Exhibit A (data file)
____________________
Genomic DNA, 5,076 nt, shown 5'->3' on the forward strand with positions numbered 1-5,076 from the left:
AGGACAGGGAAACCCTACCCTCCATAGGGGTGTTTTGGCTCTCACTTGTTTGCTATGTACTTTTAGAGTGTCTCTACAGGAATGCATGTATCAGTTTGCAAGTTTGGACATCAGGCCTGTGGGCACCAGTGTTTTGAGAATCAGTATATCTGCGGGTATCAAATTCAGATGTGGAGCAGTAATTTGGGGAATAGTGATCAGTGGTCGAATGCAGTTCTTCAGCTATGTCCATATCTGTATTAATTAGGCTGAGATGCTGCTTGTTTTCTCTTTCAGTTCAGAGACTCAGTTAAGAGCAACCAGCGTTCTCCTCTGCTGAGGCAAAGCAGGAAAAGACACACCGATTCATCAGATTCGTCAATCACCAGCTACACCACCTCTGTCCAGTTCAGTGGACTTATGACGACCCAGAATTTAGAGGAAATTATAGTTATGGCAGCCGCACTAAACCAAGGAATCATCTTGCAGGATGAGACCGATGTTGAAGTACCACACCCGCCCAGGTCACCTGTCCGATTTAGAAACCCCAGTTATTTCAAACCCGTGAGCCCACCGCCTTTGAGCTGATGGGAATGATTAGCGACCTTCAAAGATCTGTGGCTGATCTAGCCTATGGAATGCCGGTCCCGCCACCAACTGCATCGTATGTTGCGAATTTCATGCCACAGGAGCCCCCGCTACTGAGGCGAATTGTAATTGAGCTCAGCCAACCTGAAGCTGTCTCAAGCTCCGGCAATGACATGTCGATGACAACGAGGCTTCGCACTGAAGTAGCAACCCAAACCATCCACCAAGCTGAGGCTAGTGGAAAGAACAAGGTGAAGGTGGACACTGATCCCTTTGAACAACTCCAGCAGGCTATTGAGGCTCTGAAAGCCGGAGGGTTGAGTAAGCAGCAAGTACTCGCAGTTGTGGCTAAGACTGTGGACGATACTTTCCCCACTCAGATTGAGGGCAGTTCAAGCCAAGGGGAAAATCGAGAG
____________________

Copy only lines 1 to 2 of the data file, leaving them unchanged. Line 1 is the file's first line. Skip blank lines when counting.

Genomic DNA, 5,076 nt, shown 5'->3' on the forward strand with positions numbered 1-5,076 from the left:
AGGACAGGGAAACCCTACCCTCCATAGGGGTGTTTTGGCTCTCACTTGTTTGCTATGTACTTTTAGAGTGTCTCTACAGGAATGCATGTATCAGTTTGCAAGTTTGGACATCAGGCCTGTGGGCACCAGTGTTTTGAGAATCAGTATATCTGCGGGTATCAAATTCAGATGTGGAGCAGTAATTTGGGGAATAGTGATCAGTGGTCGAATGCAGTTCTTCAGCTATGTCCATATCTGTATTAATTAGGCTGAGATGCTGCTTGTTTTCTCTTTCAGTTCAGAGACTCAGTTAAGAGCAACCAGCGTTCTCCTCTGCTGAGGCAAAGCAGGAAAAGACACACCGATTCATCAGATTCGTCAATCACCAGCTACACCACCTCTGTCCAGTTCAGTGGACTTATGACGACCCAGAATTTAGAGGAAATTATAGTTATGGCAGCCGCACTAAACCAAGGAATCATCTTGCAGGATGAGACCGATGTTGAAGTACCACACCCGCCCAGGTCACCTGTCCGATTTAGAAACCCCAGTTATTTCAAACCCGTGAGCCCACCGCCTTTGAGCTGATGGGAATGATTAGCGACCTTCAAAGATCTGTGGCTGATCTAGCCTATGGAATGCCGGTCCCGCCACCAACTGCATCGTATGTTGCGAATTTCATGCCACAGGAGCCCCCGCTACTGAGGCGAATTGTAATTGAGCTCAGCCAACCTGAAGCTGTCTCAAGCTCCGGCAATGACATGTCGATGACAACGAGGCTTCGCACTGAAGTAGCAACCCAAACCATCCACCAAGCTGAGGCTAGTGGAAAGAACAAGGTGAAGGTGGACACTGATCCCTTTGAACAACTCCAGCAGGCTATTGAGGCTCTGAAAGCCGGAGGGTTGAGTAAGCAGCAAGTACTCGCAGTTGTGGCTAAGACTGTGGACGATACTTTCCCCACTCAGATTGAGGGCAGTTCAAGCCAAGGGGAAAATCGAGAG